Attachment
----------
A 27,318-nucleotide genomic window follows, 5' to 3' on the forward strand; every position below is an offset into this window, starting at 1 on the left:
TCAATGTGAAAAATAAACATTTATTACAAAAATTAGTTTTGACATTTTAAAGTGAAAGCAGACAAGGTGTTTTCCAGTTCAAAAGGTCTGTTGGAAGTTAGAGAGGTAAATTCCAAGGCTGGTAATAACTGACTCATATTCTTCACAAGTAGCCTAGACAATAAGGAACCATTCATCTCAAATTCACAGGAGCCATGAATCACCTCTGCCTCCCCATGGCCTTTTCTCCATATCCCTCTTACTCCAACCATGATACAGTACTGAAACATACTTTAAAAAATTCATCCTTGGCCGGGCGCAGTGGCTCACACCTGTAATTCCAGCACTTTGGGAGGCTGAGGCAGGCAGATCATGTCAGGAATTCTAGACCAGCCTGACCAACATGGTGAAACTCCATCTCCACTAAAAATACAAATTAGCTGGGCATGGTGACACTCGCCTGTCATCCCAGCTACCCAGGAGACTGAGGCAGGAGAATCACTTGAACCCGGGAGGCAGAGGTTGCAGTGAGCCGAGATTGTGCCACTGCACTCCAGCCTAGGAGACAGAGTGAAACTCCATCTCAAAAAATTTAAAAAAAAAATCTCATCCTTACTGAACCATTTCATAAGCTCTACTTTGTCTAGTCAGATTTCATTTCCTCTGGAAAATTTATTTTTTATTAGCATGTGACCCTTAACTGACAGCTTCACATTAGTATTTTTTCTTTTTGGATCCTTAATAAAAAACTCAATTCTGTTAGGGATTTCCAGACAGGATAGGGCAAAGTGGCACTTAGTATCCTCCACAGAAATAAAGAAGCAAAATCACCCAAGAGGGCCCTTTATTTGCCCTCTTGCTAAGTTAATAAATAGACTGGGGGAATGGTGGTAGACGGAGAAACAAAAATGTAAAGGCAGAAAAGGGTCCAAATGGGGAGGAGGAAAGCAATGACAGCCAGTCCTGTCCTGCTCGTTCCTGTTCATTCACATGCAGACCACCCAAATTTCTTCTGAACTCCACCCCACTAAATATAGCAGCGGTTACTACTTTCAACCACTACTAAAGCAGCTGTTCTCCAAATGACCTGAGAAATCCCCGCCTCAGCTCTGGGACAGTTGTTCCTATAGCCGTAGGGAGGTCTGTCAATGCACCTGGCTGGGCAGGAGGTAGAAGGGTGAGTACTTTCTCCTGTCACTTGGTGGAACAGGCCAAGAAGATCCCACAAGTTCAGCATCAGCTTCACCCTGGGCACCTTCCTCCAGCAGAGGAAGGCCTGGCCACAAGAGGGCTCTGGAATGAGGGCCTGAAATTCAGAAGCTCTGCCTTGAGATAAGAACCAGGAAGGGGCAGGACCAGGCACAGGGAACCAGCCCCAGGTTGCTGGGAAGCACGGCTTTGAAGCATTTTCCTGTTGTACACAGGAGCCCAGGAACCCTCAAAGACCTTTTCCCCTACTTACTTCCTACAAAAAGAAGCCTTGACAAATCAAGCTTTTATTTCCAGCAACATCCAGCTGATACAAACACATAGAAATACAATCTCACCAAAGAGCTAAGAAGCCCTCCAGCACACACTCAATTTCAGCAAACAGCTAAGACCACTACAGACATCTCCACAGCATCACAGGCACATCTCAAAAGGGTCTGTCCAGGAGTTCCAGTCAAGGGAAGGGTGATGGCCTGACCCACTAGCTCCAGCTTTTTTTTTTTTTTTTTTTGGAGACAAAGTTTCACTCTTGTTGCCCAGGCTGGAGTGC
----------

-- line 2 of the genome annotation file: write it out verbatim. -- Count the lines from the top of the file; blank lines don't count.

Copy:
TCAATGTGAAAAATAAACATTTATTACAAAAATTAGTTTTGACATTTTAAAGTGAAAGCAGACAAGGTGTTTTCCAGTTCAAAAGGTCTGTTGGAAGTTAGAGAGGTAAATTCCAAGGCTGGTAATAACTGACTCATATTCTTCACAAGTAGCCTAGACAATAAGGAACCATTCATCTCAAATTCACAGGAGCCATGAATCACCTCTGCCTCCCCATGGCCTTTTCTCCATATCCCTCTTACTCCAACCATGATACAGTACTGAAACATACTTTAAAAAATTCATCCTTGGCCGGGCGCAGTGGCTCACACCTGTAATTCCAGCACTTTGGGAGGCTGAGGCAGGCAGATCATGTCAGGAATTCTAGACCAGCCTGACCAACATGGTGAAACTCCATCTCCACTAAAAATACAAATTAGCTGGGCATGGTGACACTCGCCTGTCATCCCAGCTACCCAGGAGACTGAGGCAGGAGAATCACTTGAACCCGGGAGGCAGAGGTTGCAGTGAGCCGAGATTGTGCCACTGCACTCCAGCCTAGGAGACAGAGTGAAACTCCATCTCAAAAAATTTAAAAAAAAAATCTCATCCTTACTGAACCATTTCATAAGCTCTACTTTGTCTAGTCAGATTTCATTTCCTCTGGAAAATTTATTTTTTATTAGCATGTGACCCTTAACTGACAGCTTCACATTAGTATTTTTTCTTTTTGGATCCTTAATAAAAAACTCAATTCTGTTAGGGATTTCCAGACAGGATAGGGCAAAGTGGCACTTAGTATCCTCCACAGAAATAAAGAAGCAAAATCACCCAAGAGGGCCCTTTATTTGCCCTCTTGCTAAGTTAATAAATAGACTGGGGGAATGGTGGTAGACGGAGAAACAAAAATGTAAAGGCAGAAAAGGGTCCAAATGGGGAGGAGGAAAGCAATGACAGCCAGTCCTGTCCTGCTCGTTCCTGTTCATTCACATGCAGACCACCCAAATTTCTTCTGAACTCCACCCCACTAAATATAGCAGCGGTTACTACTTTCAACCACTACTAAAGCAGCTGTTCTCCAAATGACCTGAGAAATCCCCGCCTCAGCTCTGGGACAGTTGTTCCTATAGCCGTAGGGAGGTCTGTCAATGCACCTGGCTGGGCAGGAGGTAGAAGGGTGAGTACTTTCTCCTGTCACTTGGTGGAACAGGCCAAGAAGATCCCACAAGTTCAGCATCAGCTTCACCCTGGGCACCTTCCTCCAGCAGAGGAAGGCCTGGCCACAAGAGGGCTCTGGAATGAGGGCCTGAAATTCAGAAGCTCTGCCTTGAGATAAGAACCAGGAAGGGGCAGGACCAGGCACAGGGAACCAGCCCCAGGTTGCTGGGAAGCACGGCTTTGAAGCATTTTCCTGTTGTACACAGGAGCCCAGGAACCCTCAAAGACCTTTTCCCCTACTTACTTCCTACAAAAAGAAGCCTTGACAAATCAAGCTTTTATTTCCAGCAACATCCAGCTGATACAAACACATAGAAATACAATCTCACCAAAGAGCTAAGAAGCCCTCCAGCACACACTCAATTTCAGCAAACAGCTAAGACCACTACAGACATCTCCACAGCATCACAGGCACATCTCAAAAGGGTCTGTCCAGGAGTTCCAGTCAAGGGAAGGGTGATGGCCTGACCCACTAGCTCCAGCTTTTTTTTTTTTTTTTTTTGGAGACAAAGTTTCACTCTTGTTGCCCAGGCTGGAGTGC